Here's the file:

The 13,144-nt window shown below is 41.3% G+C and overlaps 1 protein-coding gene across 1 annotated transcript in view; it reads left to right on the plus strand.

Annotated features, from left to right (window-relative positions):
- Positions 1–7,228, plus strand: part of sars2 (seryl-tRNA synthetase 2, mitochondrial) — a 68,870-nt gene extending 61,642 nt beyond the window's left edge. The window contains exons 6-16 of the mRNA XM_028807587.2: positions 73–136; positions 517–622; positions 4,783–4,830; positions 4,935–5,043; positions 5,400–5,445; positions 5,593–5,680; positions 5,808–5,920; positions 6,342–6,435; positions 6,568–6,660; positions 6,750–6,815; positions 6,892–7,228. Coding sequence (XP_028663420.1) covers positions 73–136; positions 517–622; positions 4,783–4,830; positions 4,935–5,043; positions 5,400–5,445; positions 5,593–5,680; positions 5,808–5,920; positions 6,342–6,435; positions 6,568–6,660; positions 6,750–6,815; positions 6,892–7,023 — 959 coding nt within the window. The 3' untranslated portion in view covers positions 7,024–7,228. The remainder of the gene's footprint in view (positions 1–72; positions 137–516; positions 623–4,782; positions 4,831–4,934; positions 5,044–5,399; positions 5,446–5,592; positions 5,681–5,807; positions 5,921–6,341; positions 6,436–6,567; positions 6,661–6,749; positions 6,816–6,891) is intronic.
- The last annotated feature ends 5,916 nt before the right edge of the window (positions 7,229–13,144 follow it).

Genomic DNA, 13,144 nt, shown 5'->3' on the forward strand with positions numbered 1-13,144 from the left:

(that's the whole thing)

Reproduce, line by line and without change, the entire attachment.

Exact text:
The 13,144-nt window shown below is 41.3% G+C and overlaps 1 protein-coding gene across 1 annotated transcript in view; it reads left to right on the plus strand.

Annotated features, from left to right (window-relative positions):
- Positions 1–7,228, plus strand: part of sars2 (seryl-tRNA synthetase 2, mitochondrial) — a 68,870-nt gene extending 61,642 nt beyond the window's left edge. The window contains exons 6-16 of the mRNA XM_028807587.2: positions 73–136; positions 517–622; positions 4,783–4,830; positions 4,935–5,043; positions 5,400–5,445; positions 5,593–5,680; positions 5,808–5,920; positions 6,342–6,435; positions 6,568–6,660; positions 6,750–6,815; positions 6,892–7,228. Coding sequence (XP_028663420.1) covers positions 73–136; positions 517–622; positions 4,783–4,830; positions 4,935–5,043; positions 5,400–5,445; positions 5,593–5,680; positions 5,808–5,920; positions 6,342–6,435; positions 6,568–6,660; positions 6,750–6,815; positions 6,892–7,023 — 959 coding nt within the window. The 3' untranslated portion in view covers positions 7,024–7,228. The remainder of the gene's footprint in view (positions 1–72; positions 137–516; positions 623–4,782; positions 4,831–4,934; positions 5,044–5,399; positions 5,446–5,592; positions 5,681–5,807; positions 5,921–6,341; positions 6,436–6,567; positions 6,661–6,749; positions 6,816–6,891) is intronic.
- The last annotated feature ends 5,916 nt before the right edge of the window (positions 7,229–13,144 follow it).

Genomic DNA, 13,144 nt, shown 5'->3' on the forward strand with positions numbered 1-13,144 from the left: